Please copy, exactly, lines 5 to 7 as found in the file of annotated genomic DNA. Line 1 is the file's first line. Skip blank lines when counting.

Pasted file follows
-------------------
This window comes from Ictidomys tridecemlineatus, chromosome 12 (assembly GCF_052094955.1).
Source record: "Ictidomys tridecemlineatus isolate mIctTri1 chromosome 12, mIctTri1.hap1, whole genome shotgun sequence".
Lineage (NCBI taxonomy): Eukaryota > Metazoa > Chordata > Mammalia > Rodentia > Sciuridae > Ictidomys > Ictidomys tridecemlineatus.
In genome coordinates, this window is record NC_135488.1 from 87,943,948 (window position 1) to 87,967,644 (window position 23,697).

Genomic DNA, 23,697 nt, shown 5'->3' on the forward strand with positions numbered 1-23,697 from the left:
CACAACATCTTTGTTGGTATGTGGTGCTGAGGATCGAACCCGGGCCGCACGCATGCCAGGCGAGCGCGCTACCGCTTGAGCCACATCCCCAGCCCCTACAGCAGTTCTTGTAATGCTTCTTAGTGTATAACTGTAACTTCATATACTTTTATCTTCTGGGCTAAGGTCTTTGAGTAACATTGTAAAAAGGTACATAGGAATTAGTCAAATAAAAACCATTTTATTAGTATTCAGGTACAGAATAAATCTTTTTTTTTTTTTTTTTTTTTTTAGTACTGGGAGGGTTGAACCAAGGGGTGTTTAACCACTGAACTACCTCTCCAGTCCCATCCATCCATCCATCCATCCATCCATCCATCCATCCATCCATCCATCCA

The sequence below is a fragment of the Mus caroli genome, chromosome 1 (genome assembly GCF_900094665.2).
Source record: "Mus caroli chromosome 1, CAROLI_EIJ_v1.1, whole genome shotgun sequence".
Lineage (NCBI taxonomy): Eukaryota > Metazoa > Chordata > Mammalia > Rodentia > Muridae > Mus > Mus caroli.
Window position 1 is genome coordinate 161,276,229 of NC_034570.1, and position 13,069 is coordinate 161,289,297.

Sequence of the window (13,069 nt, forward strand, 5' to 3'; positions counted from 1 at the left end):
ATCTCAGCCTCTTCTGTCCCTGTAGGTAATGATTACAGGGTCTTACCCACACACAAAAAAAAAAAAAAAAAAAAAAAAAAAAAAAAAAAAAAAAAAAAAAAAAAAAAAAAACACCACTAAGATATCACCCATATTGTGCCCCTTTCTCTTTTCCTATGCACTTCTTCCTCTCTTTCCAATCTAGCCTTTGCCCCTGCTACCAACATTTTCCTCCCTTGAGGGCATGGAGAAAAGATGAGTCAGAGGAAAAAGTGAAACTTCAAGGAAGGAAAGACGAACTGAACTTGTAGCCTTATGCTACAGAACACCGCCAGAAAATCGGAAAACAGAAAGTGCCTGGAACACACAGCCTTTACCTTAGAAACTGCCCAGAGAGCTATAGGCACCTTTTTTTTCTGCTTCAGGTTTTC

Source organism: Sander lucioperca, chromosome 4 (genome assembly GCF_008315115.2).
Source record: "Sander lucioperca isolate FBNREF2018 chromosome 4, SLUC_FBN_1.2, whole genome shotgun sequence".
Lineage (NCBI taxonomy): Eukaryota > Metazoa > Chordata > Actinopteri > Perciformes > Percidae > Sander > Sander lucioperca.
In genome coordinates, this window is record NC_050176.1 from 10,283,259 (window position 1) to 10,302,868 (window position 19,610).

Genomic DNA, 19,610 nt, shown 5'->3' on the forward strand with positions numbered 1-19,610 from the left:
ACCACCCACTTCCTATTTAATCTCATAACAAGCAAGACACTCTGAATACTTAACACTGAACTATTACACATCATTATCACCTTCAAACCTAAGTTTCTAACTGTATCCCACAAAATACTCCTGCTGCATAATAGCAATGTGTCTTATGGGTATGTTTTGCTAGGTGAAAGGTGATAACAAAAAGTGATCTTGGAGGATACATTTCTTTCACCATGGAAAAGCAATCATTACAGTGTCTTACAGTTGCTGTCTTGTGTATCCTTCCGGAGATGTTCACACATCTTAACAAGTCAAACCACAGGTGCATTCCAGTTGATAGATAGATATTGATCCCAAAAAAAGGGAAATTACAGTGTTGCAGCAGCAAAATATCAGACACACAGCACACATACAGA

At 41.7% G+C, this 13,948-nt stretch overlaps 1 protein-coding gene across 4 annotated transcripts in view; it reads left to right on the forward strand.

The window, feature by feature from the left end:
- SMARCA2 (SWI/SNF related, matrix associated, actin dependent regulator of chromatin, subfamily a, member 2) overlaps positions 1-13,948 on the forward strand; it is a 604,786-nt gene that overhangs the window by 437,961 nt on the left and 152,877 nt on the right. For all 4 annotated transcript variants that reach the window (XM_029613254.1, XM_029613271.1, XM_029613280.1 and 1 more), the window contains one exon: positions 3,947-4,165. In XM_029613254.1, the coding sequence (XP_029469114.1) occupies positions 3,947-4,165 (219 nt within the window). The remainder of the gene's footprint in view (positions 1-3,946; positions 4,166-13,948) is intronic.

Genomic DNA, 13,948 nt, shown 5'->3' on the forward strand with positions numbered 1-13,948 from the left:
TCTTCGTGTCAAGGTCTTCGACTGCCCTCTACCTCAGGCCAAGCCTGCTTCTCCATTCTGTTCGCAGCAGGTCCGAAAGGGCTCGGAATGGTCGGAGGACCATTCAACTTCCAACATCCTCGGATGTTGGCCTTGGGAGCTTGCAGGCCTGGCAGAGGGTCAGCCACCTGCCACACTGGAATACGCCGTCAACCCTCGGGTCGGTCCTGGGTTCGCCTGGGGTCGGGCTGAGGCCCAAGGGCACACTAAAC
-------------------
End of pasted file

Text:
Genomic DNA, 23,697 nt, shown 5'->3' on the forward strand with positions numbered 1-23,697 from the left:
CACAACATCTTTGTTGGTATGTGGTGCTGAGGATCGAACCCGGGCCGCACGCATGCCAGGCGAGCGCGCTACCGCTTGAGCCACATCCCCAGCCCCTACAGCAGTTCTTGTAATGCTTCTTAGTGTATAACTGTAACTTCATATACTTTTATCTTCTGGGCTAAGGTCTTTGAGTAACATTGTAAAAAGGTACATAGGAATTAGTCAAATAAAAACCATTTTATTAGTATTCAGGTACAGAATAAATCTTTTTTTTTTTTTTTTTTTTTTTAGTACTGGGAGGGTTGAACCAAGGGGTGTTTAACCACTGAACTACCTCTCCAGTCCCATCCATCCATCCATCCATCCATCCATCCATCCATCCATCCATCCATCCA

The sequence below is a fragment of the Mus caroli genome, chromosome 1 (genome assembly GCF_900094665.2).